Concordia’s residence Grey Nuns, located on Sir George Williams downtown campus, went on lockdown as several cop cars crowded the residence.
Concordia journalism student and staff writer for The Concordian Elisa Barbier told The Concordian that officers were spotted in the halls of Grey Nuns with assault rifles and riot shields looking for an aggressive suspect.
Barbier said she asked several students around Grey Nuns about the lockdown. They reported they saw officers with dogs, officers posted on each floor and locked exits. Students were not allowed in and students were told to lock their doors for safety.
Barbier said while she was questioning students at Grey Nuns, three girls allegedly stated they were in the study room on the main floor when suddenly, an RA told them to get into the room connected to the study room. Barbier said they turned all lights off and they were told to stay low. “They stayed in there between 30 minutes to an hour,” said Barbier. “This was also confirmed by guys that actually saw the room with all the lights off.”
Concordia Grey Nuns resident Jenny Chand said she saw police with dogs walking in the garden of Grey Nuns, walking around the building. She said they were looking around for something but they left because they couldn’t find anything.
“And as I was entering the building, when they let me in, there’s about 30 cops, fully armed, they had shields,” she said. “I saw witness papers being taken inside.”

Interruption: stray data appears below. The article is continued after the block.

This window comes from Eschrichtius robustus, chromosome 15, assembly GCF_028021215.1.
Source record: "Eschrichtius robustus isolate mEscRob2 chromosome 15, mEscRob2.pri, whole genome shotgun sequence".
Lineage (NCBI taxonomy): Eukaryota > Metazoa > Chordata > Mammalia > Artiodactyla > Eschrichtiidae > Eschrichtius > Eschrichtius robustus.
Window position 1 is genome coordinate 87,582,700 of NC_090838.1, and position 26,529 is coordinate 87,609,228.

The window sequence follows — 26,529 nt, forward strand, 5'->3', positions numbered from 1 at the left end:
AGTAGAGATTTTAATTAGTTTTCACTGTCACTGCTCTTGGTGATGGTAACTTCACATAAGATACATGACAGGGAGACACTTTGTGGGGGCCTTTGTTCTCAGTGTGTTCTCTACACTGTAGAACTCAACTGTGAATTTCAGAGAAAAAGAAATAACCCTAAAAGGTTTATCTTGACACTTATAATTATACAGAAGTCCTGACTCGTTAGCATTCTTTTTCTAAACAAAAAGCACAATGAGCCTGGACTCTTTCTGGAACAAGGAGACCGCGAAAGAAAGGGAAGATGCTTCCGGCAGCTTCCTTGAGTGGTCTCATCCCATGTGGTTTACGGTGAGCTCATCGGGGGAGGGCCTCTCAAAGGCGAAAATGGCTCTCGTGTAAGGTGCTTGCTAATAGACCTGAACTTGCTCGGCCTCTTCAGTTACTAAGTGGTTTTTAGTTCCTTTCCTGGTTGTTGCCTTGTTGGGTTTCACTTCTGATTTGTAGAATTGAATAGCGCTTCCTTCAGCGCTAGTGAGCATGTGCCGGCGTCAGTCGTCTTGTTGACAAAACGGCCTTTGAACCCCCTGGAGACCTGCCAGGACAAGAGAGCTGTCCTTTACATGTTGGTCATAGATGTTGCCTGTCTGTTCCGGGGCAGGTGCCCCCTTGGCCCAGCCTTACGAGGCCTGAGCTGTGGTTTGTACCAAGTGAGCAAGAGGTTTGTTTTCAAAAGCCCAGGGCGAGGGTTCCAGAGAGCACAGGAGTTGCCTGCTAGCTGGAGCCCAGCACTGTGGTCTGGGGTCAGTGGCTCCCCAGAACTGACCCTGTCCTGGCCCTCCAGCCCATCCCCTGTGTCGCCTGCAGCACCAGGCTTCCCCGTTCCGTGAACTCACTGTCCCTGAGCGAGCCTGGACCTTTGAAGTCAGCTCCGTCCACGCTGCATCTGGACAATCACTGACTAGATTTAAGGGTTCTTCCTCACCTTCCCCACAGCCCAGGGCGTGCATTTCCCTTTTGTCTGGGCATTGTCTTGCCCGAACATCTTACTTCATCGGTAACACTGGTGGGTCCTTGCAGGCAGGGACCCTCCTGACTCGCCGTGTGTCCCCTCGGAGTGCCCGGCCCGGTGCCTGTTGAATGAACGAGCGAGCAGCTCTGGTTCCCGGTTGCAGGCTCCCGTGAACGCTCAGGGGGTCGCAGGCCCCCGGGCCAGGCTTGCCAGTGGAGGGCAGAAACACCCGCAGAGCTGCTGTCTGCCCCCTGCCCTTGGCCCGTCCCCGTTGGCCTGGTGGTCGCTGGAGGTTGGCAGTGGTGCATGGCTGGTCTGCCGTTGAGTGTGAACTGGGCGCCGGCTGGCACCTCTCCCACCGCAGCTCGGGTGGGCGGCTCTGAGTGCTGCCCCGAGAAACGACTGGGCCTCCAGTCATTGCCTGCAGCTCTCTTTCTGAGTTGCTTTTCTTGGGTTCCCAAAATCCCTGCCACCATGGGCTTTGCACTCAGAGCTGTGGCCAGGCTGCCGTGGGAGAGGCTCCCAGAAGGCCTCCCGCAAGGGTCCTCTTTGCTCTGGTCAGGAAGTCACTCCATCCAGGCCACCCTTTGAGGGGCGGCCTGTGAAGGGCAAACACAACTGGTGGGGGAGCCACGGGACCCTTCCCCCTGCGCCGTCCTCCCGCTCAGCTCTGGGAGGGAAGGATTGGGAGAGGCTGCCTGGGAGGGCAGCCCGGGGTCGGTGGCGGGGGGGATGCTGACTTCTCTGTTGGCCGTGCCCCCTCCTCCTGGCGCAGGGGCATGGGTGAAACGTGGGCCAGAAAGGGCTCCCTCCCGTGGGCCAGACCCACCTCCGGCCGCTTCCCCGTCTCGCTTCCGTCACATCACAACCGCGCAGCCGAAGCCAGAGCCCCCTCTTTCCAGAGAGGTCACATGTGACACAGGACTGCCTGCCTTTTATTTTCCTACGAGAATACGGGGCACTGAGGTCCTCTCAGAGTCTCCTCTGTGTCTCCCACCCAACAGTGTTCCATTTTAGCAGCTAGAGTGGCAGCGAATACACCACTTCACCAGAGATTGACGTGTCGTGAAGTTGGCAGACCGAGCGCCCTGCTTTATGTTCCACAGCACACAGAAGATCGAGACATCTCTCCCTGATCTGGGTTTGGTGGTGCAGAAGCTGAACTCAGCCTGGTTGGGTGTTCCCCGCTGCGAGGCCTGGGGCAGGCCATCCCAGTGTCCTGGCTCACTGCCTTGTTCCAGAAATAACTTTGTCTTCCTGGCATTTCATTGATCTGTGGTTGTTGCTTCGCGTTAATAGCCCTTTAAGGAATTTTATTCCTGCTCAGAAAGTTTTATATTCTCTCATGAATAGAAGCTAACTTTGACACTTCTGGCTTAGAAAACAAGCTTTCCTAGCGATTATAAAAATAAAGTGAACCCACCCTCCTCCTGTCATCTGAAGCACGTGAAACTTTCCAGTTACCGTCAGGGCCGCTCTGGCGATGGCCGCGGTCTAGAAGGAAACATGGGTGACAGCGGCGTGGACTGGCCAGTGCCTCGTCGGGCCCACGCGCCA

Chand said earlier that day a boy from the Grey Nuns residence was taken away in an ambulance at approximately 6 p.m. She said cops were there the rest of the day, but there was not a large quantity until approximately between 8 and 9 p.m.
Seifeldin Roushdy, political science major and Concordia Grey Nuns resident, said he was in the common room heating his food in the microwave when he saw approximately six or seven cops walk by. “One was holding a big rifle and another one was holding a shield bashing on the door of this kids [room] yelling ‘police police,’” said Roushdy. He said, however, no one was inside.
“They walked by, they saw my door was half open, they asked me if anyone came inside my room,” said Roushdy. “I said no and they went inside and searched it.” He said he asked them what was happening and the cops reportedly told them they were looking for someone. “When I asked them why and they told me it wasn’t my business,” said Roushdy.
Charlotte Maher, a Concordia Grey Nuns resident, said she saw approximately 30 police officers on the east side of third floor. She said they did not have any weapons, but they were all wearing protective vests. “They were checking bathrooms and public areas—commons room, laundry rooms,” said Maher.
She said she and some other residents were told the police were looking for someone and he was dangerous. “We were told to stay in our rooms,” said Maher.
University spokesperson Chris Mota said the incident involved a student resident. “For reasons of confidentiality we can’t discuss the specifics of the incident,” said Mota. “However, I can confirm that the incident required police intervention.”
She said the incident has since been resolved. “At no time were the residents in any danger,” said Mota.
With files from Elisa Barbier
This article has been updated with more information since publication.
The Grey Nuns residence is now officially open to students
On Sept. 15, the Grey Nuns residence, Concordia’s newest—yet oldest—building, had its grand opening.